Spread the News:ShareBlack carbon has only recently emerged as a known major contributor to climate change, especially for the Arctic. Formed by the incomplete combustion of fossil fuels, biofuels, and biomass, black carbon absorbs light more strongly than any other particulate matter, especially when deposited onto glaciers and snow cover. Here, it lowers their reflectivity, thereby absorbing atmospheric heat and resulting in earlier spring melt and higher temperatures. New research, published in Atmospheric Chemistry and Physics, is attempting to address research gaps in this new but significant climate agent by quantifying and analyzing black carbon concentration and deposition in Svalbard, the major archipelago north of Norway. The study, focusing on black carbon on the Holtedahlfonna glacier in Svalbard between 1700 and 2004, found significant rises in black carbon concentration from the 1970s until 2004 , with unprecedented levels in the 1990s.  Importantly, the study concludes that the increase in black carbon concentration “cannot be simply explained by changes in the snow accumulation rate at the glacier,” or simply by glacial melt and shrinkage in Svalbard. This indicates that black carbon was instead deposited in increasing quantities during this time period. The study raises some puzzling differences between black carbon concentrations and deposition in Svalbard and between previous data from other Arctic regions. While Svalbard’s black carbon values increased rapidly from a low point in 1970 until 2004, reaching a high in the 1990s, black carbon analyzed in Greenland ice cores indicated generally decreasing atmospheric black carbon concentrations since 1989 in the Arctic. This difference is likely at least partly explained by differences in the specific methodologies used in the studies, such as the operational definition of black carbon that determined which size particles were included in the study. The Svalbard study collected its data by filtering the inner part of a 125 m deep ice core from the Holtedahlfonna glacier through a quartz fiber filter. The filtrate was analyzed using a thermal-optical method, while previous comparable studies used an SP2 (Single Particle Soot Photometer) method. The different methodologies used between studies makes it hard to assess the validity of the studies’ findings. Indeed, previous studies on black carbon on Himalayan and European ice cores have repeatedly shown different and contracting trends when measured with different analytical methods, even when studies examined the same glaciers. This indicates a significant need for more and improved research on black carbon research in the Arctic. Black carbon concentrations, as the study reveals, are immensely complicated and depend on a variety of factors, such as air concentration of black carbon, the amount of precipitation, local wind drift patterns post-deposition, sublimation, and melt. Black carbon concentration can also be affected by sudden changes in snow and ice accumulation, or seasonal melt. These factors make it difficult for scientists to collect faithful data of black carbon concentration over time. However, black carbon data in the Arctic is incredibly important: in the Arctic, black carbon is a more important warming agent than greenhouse gases. Its levels are intensely impacted from local and regional emission sources near Svalbard, such as forest and wild fires and flaring at gas wells in Russia, impacts that are difficult to accurately quantify, the researcher state. While this study sheds light on recent trends of black carbon levels in Svalbard, it raises some key questions about the particle’s measurement, suggesting a need for further development of accurate black carbon measurement techniques and for further research on the role black carbon plays in Arctic warming. Spread the...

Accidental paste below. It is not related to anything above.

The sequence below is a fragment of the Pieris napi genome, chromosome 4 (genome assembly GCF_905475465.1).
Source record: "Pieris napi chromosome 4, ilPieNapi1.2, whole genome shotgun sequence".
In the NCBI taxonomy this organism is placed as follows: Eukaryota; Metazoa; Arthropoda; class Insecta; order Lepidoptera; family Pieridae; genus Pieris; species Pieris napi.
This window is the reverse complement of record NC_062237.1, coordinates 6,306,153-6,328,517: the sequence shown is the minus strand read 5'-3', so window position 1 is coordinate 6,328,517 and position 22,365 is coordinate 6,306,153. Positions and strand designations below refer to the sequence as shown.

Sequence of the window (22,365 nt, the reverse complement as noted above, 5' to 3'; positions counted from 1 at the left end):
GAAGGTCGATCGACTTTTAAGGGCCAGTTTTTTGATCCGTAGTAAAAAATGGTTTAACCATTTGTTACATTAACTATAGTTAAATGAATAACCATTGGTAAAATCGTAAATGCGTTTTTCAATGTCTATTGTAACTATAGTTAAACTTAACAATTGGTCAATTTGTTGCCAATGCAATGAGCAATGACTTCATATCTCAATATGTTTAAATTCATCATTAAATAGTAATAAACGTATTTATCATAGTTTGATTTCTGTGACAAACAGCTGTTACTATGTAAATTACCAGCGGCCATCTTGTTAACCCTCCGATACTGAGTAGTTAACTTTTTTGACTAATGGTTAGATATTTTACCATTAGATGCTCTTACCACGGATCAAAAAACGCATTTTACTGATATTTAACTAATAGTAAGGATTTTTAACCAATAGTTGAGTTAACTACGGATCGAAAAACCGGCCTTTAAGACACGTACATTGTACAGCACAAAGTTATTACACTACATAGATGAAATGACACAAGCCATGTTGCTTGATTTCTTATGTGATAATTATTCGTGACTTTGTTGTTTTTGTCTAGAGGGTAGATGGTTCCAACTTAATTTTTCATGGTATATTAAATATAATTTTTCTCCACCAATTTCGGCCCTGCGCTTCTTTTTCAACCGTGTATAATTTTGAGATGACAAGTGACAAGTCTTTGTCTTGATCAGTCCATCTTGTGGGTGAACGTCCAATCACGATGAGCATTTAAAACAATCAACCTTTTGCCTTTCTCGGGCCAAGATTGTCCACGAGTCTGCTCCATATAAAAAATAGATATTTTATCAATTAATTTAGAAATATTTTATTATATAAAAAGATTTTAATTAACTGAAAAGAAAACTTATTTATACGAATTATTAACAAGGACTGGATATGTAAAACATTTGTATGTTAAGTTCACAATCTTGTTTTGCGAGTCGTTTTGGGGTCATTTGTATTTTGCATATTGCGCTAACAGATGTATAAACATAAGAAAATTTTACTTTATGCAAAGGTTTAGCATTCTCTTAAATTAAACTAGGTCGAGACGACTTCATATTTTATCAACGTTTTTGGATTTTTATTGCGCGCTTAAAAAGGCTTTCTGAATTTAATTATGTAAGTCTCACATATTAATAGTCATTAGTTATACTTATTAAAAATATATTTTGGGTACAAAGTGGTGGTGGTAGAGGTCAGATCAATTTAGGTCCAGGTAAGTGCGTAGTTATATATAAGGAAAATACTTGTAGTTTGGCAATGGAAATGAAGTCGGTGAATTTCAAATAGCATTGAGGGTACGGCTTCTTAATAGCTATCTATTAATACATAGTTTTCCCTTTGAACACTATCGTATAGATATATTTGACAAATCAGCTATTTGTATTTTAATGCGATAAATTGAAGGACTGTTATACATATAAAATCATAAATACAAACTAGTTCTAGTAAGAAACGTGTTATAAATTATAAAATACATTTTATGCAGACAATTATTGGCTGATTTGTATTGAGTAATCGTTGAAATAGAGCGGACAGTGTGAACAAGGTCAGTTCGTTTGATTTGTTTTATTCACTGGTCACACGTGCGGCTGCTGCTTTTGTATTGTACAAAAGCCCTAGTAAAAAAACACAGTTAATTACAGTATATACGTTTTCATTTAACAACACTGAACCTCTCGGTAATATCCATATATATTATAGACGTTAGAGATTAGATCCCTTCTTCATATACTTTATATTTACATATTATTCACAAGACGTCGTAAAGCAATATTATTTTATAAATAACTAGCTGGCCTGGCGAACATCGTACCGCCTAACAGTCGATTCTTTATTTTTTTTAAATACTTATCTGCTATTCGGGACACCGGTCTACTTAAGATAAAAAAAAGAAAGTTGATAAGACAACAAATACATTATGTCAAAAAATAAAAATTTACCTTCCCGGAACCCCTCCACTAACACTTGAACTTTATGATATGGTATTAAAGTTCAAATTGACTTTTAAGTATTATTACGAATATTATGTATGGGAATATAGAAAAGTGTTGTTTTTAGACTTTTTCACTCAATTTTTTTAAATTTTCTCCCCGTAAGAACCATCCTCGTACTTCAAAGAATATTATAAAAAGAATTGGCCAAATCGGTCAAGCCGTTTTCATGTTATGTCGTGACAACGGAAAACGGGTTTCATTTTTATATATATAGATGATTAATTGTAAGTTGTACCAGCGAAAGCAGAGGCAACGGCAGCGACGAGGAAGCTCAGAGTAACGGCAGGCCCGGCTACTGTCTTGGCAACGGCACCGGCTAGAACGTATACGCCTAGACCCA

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Glacier Past Unveiled Through Sediments